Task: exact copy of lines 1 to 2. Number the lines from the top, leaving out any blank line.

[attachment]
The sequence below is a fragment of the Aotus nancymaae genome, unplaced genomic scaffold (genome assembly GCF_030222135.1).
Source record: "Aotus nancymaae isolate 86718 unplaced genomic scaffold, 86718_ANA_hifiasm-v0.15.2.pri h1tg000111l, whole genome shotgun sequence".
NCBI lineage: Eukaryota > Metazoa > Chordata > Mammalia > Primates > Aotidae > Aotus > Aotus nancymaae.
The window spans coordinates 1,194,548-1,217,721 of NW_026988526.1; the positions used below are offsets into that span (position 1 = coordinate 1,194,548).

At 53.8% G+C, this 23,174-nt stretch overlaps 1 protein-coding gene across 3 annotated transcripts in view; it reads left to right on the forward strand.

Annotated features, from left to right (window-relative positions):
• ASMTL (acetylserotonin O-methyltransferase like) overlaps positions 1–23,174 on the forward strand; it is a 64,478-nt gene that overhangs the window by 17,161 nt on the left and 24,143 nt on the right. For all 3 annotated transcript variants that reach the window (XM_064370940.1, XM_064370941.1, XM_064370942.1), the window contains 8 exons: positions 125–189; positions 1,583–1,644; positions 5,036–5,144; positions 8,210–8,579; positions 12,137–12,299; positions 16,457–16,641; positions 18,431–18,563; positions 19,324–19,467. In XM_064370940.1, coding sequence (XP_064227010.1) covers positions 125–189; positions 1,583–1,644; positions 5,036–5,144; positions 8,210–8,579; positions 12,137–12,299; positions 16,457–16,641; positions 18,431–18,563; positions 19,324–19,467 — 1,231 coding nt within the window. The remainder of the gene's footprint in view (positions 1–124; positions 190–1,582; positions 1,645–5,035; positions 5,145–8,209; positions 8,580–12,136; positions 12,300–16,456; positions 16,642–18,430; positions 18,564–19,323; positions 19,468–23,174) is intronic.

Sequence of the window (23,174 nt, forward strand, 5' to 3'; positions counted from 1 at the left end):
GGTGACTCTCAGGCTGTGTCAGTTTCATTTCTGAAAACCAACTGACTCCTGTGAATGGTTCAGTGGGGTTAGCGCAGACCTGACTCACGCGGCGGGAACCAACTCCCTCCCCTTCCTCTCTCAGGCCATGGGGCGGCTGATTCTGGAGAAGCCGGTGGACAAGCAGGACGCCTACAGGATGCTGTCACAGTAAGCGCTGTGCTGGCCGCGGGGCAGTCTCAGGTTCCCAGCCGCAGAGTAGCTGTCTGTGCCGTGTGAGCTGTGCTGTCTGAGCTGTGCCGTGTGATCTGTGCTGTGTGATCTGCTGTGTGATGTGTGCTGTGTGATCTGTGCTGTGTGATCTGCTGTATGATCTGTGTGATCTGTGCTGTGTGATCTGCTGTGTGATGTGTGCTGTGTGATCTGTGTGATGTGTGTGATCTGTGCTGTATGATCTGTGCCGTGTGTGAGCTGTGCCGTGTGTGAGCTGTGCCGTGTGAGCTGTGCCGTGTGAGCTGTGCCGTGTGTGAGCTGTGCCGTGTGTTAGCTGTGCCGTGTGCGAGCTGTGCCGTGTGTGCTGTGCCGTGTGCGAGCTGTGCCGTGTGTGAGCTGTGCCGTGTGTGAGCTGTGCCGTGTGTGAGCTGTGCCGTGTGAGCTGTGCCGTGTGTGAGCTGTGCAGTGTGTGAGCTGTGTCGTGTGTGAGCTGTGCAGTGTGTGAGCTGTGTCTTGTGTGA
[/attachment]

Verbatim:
The sequence below is a fragment of the Aotus nancymaae genome, unplaced genomic scaffold (genome assembly GCF_030222135.1).
Source record: "Aotus nancymaae isolate 86718 unplaced genomic scaffold, 86718_ANA_hifiasm-v0.15.2.pri h1tg000111l, whole genome shotgun sequence".